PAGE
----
The George Floyd protests have further complicated the matter when considering state relations with citizens. As a practical standpoint, the mayors and governors have allowed protests that have seen hundreds and thousands in close proximity gather on the streets to exercise their Constitutional rights yet churches remain closed. One could argue that the state is favoring freedom of assembly over freedom of religion. Decisions should have been made that if the local authorities were to go in one direction with rule-making, the other areas would also need to be amended to reflect this concept under the law and offer equal protection. Social distancing guidelines have not been applied equally as we grip with this new national crisis. While some of these issues may be rendered moot in a few weeks when the states further advance in their reopening phases, it does not mean we should forget the actions the government has taken during this time of crisis. This may present an opportunity for legislatures to consider laws in the future that better protect the interests and rights of the citizenry while maintaining an acceptable respect for safety of the populace. Presently, the power of the executive in these various states can be called into question and perhaps further dialogue and discourse can be had so as to better balance the legal and public health issues that may face us in the future.


We have provided some background as to some of the legal issues the nation has confronted when considering the role of religion in the pandemic, now we will assess the religious view. In response to the emerging outbreak, churches began to take extreme measures to protect their congregations and fellow citizens with obedience to social distancing guidelines articulated by the government. Churches throughout the nation had used innovative techniques such as streaming services as a means to keep their religious communities connected during this difficult time. These means justly served a purpose to take into account the threat that the virus posed, but there were missed opportunities for more innovative means to connect the community.

For example, the deadliest part of the outbreak began to occur during the Lenten season in the Christian tradition, eventually also consuming the Easter season. In response, in the areas of the Northeast especially, many churches upon edict from the bishops and the governors with few exceptions were not permitted to keep their churches open for even individual quiet prayer during the holiest time of the Christian liturgical calendar. While some offered drive-through confessions outside the windows of the churches, these were few and far between and served as the exception and not the rule. Some churches conducted outdoor services, but this was also not a regular occurrence and failed to be meaningfully encouraged. Surely, the bishops in the various areas were in communication with the government and most specifically the governor’s offices with enforcing their diocesan regulations, but it has appeared that no middle ground was even attempted to be reached that would have reflected the religious and state interests. Some areas could have further considered the outdoor service and people staying in their vehicles or having attendance capped with perhaps more services that could be offered albeit during a shorter time-span. There was also plenty of opportunity to enforce reasonable church policy such as wearing masks and sitting 6 feet apart if you were to attend a service. While all of these situations were not ideal given the faithful practice and traditions of Christians among many other religious groups, it would have been a viable compromise. Even if all of the demands were not met a genuine effort to work out the issues should have taken place.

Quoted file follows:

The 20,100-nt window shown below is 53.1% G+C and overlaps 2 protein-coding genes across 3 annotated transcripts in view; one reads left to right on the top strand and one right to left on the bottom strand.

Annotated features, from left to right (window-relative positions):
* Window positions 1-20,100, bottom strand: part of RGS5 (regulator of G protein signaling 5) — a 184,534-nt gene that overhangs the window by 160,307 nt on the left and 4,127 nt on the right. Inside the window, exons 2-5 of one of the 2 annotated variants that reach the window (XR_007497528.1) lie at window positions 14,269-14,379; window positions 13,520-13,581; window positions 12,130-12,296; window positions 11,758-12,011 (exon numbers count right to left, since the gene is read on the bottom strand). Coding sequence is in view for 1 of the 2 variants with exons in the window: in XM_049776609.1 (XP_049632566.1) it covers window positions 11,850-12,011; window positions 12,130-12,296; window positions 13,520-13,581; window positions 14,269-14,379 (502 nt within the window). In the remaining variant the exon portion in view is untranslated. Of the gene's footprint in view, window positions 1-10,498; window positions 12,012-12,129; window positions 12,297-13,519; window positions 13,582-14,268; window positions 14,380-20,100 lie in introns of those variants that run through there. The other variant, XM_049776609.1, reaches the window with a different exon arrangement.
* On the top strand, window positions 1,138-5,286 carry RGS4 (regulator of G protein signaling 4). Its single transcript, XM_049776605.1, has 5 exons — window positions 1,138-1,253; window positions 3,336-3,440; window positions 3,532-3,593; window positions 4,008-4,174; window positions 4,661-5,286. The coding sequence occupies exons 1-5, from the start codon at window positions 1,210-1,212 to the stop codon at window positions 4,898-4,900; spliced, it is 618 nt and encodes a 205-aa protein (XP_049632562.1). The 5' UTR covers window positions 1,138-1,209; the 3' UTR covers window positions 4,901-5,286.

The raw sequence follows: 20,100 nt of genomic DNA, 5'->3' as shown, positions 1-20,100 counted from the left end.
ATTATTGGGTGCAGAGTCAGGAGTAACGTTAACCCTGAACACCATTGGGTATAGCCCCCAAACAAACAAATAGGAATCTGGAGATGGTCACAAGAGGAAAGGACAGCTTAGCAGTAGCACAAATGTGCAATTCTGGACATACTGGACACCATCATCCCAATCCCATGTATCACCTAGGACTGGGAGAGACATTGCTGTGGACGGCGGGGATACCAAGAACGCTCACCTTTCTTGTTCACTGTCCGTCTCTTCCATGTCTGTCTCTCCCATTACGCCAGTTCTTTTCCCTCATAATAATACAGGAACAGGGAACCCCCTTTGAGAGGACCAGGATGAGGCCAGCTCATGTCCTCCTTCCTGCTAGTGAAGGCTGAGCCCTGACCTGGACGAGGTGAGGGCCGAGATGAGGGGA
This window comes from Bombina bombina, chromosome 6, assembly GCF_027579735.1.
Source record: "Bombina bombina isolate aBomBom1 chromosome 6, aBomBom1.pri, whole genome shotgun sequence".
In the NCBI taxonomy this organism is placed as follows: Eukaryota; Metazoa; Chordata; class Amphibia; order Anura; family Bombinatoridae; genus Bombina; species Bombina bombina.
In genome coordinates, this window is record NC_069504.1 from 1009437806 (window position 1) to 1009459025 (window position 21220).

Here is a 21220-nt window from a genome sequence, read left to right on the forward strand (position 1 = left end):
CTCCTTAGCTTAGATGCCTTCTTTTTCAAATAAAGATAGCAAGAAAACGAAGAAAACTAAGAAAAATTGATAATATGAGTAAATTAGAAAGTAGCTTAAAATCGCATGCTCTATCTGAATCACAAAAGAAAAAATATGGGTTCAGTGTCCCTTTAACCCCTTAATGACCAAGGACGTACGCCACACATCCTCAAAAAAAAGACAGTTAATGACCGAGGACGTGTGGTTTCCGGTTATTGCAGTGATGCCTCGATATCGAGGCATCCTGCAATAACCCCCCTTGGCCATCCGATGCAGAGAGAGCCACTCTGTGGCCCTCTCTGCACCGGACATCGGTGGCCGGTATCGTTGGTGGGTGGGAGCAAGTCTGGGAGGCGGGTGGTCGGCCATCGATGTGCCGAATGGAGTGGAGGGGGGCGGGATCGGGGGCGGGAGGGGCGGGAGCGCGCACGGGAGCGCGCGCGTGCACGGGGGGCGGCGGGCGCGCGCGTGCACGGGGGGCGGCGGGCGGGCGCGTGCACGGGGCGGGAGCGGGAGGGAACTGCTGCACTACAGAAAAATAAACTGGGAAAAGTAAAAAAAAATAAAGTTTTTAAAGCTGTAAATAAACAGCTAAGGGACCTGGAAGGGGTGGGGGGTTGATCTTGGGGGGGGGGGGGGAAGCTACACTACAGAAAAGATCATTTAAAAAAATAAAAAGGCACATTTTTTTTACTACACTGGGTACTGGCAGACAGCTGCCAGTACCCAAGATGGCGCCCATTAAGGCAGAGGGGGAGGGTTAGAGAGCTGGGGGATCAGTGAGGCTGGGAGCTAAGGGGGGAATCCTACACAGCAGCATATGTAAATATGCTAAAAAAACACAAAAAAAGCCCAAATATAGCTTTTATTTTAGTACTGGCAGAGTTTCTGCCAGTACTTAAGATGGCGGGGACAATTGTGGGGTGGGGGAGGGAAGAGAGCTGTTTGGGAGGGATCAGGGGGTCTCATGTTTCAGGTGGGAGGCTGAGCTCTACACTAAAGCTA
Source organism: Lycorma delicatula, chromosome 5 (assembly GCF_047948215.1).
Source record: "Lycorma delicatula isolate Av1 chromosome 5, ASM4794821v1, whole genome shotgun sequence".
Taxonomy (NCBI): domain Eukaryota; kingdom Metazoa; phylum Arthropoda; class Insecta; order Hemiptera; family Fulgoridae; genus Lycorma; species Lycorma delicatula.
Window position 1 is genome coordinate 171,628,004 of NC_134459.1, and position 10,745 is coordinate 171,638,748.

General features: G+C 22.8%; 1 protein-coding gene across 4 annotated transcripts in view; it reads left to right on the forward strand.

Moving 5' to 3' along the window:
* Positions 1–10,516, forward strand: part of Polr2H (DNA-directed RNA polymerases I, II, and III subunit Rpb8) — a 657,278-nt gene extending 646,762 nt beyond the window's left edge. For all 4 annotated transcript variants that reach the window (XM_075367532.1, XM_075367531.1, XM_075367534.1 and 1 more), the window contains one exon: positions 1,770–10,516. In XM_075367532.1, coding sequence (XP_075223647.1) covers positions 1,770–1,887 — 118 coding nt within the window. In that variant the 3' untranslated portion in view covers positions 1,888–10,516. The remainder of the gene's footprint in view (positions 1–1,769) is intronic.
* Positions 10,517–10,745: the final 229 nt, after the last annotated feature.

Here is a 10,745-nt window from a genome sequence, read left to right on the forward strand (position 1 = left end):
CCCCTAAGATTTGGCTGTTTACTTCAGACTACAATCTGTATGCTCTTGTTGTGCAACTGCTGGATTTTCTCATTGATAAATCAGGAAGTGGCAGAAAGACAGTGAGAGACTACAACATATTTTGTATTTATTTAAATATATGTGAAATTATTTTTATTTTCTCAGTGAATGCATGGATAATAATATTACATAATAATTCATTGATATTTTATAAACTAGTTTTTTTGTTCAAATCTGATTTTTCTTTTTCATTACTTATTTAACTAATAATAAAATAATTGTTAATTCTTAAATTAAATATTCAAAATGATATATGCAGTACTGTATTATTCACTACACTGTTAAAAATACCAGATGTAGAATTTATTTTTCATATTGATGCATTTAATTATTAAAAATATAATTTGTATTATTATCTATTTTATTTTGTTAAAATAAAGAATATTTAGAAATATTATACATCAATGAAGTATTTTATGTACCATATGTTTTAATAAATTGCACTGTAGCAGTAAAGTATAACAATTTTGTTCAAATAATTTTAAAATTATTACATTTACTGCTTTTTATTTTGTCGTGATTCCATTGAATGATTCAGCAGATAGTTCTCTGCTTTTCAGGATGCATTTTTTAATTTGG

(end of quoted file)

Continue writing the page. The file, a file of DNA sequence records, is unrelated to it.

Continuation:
Full closures with limited exceptions have been detrimental to the community and congregations nationwide. During a time of economic downturn with the virus outbreak and lack of maintaining meaningful connections with others, people of all faiths needed their organized religious communities to be a viable presence for them. A streaming service while a nice concept is not the same as taking the time to reflect in a house of worship even if it is for a short period of time. One could argue that as religious vibrancy weakens, so does the morality of society.

It has been reported that the rate of suicides and depression have risen. From the most recent example with the protests, tensions in communities are running very high. If a society has been denied a central part of its faith practice, one must consider- what type of society will we have left? How long will the Corona hangover last?

While it is hard to have all the answers with all the interests and concerns at play, a stronger compromising framework between the faithful and their government, bridged by just and reasonable law may be a sobering recipe to heal this nation.